WHAT IS NUCLEAR ENERGY?
Nuclear energy is the energy in the nucleus of an atom--it is the energy that holds neutrons and protons. Nuclear energy can be used to produce electricity. This energy can be obtained in two ways: nuclear fusion and nuclear fission. In nuclear fusion, energy is released when atoms are combined (or fused together) to form a larger atom. Nuclear fission is when atoms are split apart, releasing energy. All nuclear power plants use nuclear fission, and most nuclear power plants use uranium atoms. These plants produce energy by generating steam, which turns turbines, thus generating electricity.
Uranium is the fuel most widely used by nuclear plants for nuclear fission. There are three forms of uranium that naturally occur: U-234, U-235, and U-238. U-235—a less stable form of the atom—fissions, or splits. The neutrons released from the splitting U-235 atoms hit other uranium atoms, causing them to fission as well. Fission occurs within the reactor, and, at the reactor’s center is the core, which holds the uranium fuel. The uranium fuel is converted into ceramic pellets, where each ceramic pellet creates the same amount of energy as 150 gallons of oil. The heat produced during the nuclear fission process boils water into steam, which then turns the blades of the steam turbines to produce electricity. Used nuclear fuel is stored at the nation’s nuclear power plants in steel-lined, concrete pools or basins filled with water or steel-reinforced concrete containers.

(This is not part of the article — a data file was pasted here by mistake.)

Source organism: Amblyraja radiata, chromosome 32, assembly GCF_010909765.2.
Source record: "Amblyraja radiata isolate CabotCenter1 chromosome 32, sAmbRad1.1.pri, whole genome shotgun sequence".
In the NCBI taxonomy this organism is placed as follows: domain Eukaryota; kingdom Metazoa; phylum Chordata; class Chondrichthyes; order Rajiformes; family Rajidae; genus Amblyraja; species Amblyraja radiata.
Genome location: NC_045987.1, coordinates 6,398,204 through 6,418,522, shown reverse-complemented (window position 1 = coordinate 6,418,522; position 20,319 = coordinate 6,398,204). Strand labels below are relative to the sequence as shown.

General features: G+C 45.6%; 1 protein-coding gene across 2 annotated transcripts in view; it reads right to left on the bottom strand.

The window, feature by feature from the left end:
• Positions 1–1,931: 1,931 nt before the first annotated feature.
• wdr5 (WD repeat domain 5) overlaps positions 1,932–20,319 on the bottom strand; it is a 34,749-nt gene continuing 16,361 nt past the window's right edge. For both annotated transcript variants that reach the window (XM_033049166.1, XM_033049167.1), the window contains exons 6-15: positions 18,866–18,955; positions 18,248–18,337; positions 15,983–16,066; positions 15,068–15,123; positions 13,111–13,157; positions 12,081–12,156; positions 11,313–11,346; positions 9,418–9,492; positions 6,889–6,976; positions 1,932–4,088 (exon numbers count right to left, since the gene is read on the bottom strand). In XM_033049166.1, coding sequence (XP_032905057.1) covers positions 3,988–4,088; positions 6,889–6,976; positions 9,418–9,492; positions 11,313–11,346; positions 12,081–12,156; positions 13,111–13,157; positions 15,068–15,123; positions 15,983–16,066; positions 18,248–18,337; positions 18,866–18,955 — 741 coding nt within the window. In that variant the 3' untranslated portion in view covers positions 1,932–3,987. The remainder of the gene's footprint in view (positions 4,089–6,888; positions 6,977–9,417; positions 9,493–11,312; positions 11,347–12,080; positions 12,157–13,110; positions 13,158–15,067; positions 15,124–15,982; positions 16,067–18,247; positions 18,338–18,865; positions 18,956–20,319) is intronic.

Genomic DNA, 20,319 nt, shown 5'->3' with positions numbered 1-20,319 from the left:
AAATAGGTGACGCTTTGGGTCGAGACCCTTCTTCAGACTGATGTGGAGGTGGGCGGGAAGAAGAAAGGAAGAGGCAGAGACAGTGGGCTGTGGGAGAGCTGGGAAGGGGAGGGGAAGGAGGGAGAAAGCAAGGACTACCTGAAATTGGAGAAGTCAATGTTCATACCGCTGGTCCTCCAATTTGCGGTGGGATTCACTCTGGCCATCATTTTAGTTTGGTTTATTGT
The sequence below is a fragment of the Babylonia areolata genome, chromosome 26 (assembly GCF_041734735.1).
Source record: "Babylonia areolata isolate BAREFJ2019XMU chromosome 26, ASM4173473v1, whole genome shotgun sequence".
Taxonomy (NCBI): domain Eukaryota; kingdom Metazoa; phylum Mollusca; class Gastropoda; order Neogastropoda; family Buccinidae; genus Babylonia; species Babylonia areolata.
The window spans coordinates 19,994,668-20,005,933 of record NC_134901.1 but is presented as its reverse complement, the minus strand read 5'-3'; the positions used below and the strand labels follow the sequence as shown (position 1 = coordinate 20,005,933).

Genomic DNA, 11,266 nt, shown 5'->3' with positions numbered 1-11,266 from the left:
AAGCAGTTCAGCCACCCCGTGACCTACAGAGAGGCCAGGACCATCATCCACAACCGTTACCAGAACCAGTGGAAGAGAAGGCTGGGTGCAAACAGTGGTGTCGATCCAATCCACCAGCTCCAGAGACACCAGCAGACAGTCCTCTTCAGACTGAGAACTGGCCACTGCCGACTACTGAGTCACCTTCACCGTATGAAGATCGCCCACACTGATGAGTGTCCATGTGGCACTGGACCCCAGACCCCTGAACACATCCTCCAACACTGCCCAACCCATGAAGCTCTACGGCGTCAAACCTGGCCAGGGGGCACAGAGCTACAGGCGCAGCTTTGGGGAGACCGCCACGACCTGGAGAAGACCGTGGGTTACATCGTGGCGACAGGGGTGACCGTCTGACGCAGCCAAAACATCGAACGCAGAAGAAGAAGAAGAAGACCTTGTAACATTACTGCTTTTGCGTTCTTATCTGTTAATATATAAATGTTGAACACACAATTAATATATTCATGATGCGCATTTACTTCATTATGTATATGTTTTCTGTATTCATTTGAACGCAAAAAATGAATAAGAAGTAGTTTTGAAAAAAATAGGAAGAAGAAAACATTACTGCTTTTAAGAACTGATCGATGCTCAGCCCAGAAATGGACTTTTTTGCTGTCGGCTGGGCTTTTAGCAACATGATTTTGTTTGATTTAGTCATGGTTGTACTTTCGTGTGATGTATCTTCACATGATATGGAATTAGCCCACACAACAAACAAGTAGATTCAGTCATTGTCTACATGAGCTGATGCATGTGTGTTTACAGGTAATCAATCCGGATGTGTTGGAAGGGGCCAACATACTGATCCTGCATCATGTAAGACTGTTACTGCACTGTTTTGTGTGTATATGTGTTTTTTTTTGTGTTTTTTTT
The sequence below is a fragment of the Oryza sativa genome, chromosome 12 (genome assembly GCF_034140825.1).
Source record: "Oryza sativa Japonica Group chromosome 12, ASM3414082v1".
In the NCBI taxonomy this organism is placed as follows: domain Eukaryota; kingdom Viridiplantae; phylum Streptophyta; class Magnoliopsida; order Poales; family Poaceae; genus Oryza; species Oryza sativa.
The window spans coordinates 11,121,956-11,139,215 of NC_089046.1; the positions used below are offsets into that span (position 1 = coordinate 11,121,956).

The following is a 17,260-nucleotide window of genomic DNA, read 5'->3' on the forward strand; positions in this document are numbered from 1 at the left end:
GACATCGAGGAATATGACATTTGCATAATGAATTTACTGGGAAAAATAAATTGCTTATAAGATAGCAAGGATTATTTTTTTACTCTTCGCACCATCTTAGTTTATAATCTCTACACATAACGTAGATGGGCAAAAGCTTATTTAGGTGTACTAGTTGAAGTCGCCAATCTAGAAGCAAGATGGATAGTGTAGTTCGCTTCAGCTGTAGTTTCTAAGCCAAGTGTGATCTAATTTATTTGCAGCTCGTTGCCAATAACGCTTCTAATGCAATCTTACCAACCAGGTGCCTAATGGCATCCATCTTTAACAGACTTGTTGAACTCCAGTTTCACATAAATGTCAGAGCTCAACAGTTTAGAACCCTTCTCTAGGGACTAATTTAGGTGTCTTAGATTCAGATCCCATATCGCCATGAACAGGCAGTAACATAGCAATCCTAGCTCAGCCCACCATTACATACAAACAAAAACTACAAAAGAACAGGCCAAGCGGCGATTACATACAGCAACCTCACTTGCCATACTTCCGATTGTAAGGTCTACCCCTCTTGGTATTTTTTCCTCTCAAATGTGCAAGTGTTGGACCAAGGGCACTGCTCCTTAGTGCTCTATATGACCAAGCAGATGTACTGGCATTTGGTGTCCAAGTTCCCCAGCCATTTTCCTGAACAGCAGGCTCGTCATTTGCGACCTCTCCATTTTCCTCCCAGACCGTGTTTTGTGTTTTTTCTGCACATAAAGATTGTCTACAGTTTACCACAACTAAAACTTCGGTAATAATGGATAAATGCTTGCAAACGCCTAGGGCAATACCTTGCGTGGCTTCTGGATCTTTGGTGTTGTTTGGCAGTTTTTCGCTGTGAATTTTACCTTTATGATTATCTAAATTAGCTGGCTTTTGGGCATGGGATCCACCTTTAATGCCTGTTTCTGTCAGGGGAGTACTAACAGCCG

Updated by Kristin Stiner, November 2020